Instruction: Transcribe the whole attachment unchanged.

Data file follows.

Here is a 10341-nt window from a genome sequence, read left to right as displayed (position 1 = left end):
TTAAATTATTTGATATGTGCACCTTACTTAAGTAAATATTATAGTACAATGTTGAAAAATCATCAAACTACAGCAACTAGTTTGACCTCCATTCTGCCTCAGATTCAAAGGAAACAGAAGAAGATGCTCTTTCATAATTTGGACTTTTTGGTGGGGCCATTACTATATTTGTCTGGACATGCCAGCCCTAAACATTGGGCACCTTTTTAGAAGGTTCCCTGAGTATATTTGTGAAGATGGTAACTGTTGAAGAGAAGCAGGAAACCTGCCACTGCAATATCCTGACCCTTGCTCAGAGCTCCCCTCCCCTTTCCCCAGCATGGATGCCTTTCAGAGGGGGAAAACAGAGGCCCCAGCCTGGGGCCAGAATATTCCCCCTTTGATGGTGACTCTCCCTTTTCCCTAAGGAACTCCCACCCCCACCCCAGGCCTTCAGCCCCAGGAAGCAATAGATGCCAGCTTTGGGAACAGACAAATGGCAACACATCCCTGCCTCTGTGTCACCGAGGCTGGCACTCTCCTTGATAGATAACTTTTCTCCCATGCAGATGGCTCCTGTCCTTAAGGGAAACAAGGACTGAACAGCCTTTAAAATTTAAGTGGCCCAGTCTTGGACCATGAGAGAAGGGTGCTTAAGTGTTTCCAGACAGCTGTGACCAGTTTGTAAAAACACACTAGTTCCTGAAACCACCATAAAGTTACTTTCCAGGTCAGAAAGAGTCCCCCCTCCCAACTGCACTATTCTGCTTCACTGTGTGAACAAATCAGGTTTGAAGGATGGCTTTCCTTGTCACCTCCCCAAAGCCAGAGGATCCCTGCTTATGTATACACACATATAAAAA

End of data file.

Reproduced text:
Here is a 10341-nt window from a genome sequence, read left to right as displayed (position 1 = left end):
TTAAATTATTTGATATGTGCACCTTACTTAAGTAAATATTATAGTACAATGTTGAAAAATCATCAAACTACAGCAACTAGTTTGACCTCCATTCTGCCTCAGATTCAAAGGAAACAGAAGAAGATGCTCTTTCATAATTTGGACTTTTTGGTGGGGCCATTACTATATTTGTCTGGACATGCCAGCCCTAAACATTGGGCACCTTTTTAGAAGGTTCCCTGAGTATATTTGTGAAGATGGTAACTGTTGAAGAGAAGCAGGAAACCTGCCACTGCAATATCCTGACCCTTGCTCAGAGCTCCCCTCCCCTTTCCCCAGCATGGATGCCTTTCAGAGGGGGAAAACAGAGGCCCCAGCCTGGGGCCAGAATATTCCCCCTTTGATGGTGACTCTCCCTTTTCCCTAAGGAACTCCCACCCCCACCCCAGGCCTTCAGCCCCAGGAAGCAATAGATGCCAGCTTTGGGAACAGACAAATGGCAACACATCCCTGCCTCTGTGTCACCGAGGCTGGCACTCTCCTTGATAGATAACTTTTCTCCCATGCAGATGGCTCCTGTCCTTAAGGGAAACAAGGACTGAACAGCCTTTAAAATTTAAGTGGCCCAGTCTTGGACCATGAGAGAAGGGTGCTTAAGTGTTTCCAGACAGCTGTGACCAGTTTGTAAAAACACACTAGTTCCTGAAACCACCATAAAGTTACTTTCCAGGTCAGAAAGAGTCCCCCCTCCCAACTGCACTATTCTGCTTCACTGTGTGAACAAATCAGGTTTGAAGGATGGCTTTCCTTGTCACCTCCCCAAAGCCAGAGGATCCCTGCTTATGTATACACACATATAAAAA